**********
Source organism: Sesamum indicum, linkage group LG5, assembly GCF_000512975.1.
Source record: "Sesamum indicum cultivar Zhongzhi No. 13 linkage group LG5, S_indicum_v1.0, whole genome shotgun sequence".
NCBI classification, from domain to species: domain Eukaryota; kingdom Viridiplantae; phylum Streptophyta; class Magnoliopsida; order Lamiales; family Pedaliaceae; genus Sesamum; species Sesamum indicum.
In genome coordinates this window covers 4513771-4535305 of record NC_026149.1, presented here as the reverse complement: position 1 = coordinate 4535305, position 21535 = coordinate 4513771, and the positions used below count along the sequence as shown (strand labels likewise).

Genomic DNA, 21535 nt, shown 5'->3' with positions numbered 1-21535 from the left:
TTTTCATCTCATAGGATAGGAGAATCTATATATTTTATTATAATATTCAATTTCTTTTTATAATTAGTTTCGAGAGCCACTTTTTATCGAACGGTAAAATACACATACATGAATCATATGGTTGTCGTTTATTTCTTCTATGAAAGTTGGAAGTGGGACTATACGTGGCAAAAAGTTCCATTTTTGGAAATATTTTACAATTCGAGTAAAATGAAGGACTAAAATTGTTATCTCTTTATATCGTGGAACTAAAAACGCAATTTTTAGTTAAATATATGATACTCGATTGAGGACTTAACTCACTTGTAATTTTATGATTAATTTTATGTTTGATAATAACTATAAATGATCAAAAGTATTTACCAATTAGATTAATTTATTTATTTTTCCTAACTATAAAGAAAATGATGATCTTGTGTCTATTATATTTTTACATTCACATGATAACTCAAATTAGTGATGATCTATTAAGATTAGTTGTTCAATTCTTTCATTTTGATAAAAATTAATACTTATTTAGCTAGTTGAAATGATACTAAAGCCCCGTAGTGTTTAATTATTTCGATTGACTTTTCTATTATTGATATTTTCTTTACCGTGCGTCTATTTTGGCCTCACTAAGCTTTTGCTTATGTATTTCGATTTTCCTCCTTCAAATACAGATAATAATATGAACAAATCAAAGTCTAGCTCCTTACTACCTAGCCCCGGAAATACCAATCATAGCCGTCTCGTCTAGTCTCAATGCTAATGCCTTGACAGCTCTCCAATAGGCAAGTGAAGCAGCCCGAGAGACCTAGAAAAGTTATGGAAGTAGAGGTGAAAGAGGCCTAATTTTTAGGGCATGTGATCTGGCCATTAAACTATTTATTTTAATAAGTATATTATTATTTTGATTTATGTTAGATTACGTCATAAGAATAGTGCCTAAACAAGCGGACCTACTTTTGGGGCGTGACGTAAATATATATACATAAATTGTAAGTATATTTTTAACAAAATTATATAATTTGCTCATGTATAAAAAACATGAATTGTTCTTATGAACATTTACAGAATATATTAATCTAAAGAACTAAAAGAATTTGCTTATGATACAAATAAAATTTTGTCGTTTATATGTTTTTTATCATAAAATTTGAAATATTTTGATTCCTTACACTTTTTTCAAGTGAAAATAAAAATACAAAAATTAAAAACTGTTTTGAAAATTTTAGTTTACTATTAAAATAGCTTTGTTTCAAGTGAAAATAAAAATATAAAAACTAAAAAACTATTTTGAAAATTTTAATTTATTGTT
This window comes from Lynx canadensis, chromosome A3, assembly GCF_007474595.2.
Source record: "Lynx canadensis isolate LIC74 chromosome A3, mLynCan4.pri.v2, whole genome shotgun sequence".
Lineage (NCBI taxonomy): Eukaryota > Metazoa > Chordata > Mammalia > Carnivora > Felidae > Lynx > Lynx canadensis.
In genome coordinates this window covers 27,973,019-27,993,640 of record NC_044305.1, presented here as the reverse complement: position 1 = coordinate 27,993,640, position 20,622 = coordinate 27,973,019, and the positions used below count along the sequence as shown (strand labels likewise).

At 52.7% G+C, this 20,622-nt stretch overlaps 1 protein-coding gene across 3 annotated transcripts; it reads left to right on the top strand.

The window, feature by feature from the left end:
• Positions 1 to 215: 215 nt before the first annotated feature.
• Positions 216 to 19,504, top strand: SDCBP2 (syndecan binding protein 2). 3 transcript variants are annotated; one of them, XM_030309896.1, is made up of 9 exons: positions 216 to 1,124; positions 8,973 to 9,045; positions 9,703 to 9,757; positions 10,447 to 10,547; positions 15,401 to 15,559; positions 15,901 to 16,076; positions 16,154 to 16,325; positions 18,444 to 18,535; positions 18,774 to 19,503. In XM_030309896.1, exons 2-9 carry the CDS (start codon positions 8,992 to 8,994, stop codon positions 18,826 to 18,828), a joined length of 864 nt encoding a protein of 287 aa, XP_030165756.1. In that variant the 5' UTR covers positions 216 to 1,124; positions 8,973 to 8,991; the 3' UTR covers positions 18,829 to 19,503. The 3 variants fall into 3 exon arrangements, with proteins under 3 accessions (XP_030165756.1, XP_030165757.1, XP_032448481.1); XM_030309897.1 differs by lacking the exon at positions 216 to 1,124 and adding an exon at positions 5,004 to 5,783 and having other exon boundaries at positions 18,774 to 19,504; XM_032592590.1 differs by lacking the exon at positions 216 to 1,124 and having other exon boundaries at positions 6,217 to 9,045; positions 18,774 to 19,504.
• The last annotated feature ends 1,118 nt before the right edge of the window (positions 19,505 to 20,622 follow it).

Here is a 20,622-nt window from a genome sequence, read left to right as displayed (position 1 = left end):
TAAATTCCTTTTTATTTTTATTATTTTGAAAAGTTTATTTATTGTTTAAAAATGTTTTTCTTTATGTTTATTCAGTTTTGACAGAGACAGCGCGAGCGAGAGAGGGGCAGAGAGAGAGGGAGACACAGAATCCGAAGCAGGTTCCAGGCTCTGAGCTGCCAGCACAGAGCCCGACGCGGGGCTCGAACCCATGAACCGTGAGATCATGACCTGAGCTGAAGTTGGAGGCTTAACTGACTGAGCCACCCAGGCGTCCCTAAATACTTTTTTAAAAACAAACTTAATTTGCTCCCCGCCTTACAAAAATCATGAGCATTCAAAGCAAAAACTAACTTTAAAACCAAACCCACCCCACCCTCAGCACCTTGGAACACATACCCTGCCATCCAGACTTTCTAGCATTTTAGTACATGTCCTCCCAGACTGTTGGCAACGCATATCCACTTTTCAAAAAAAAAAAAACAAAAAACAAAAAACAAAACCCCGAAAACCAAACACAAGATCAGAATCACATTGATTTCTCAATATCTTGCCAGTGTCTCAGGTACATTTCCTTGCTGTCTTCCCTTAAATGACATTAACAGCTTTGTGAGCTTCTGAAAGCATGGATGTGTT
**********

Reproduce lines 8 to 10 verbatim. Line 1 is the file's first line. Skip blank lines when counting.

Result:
Source record: "Lynx canadensis isolate LIC74 chromosome A3, mLynCan4.pri.v2, whole genome shotgun sequence".
Lineage (NCBI taxonomy): Eukaryota > Metazoa > Chordata > Mammalia > Carnivora > Felidae > Lynx > Lynx canadensis.
In genome coordinates this window covers 27,973,019-27,993,640 of record NC_044305.1, presented here as the reverse complement: position 1 = coordinate 27,993,640, position 20,622 = coordinate 27,973,019, and the positions used below count along the sequence as shown (strand labels likewise).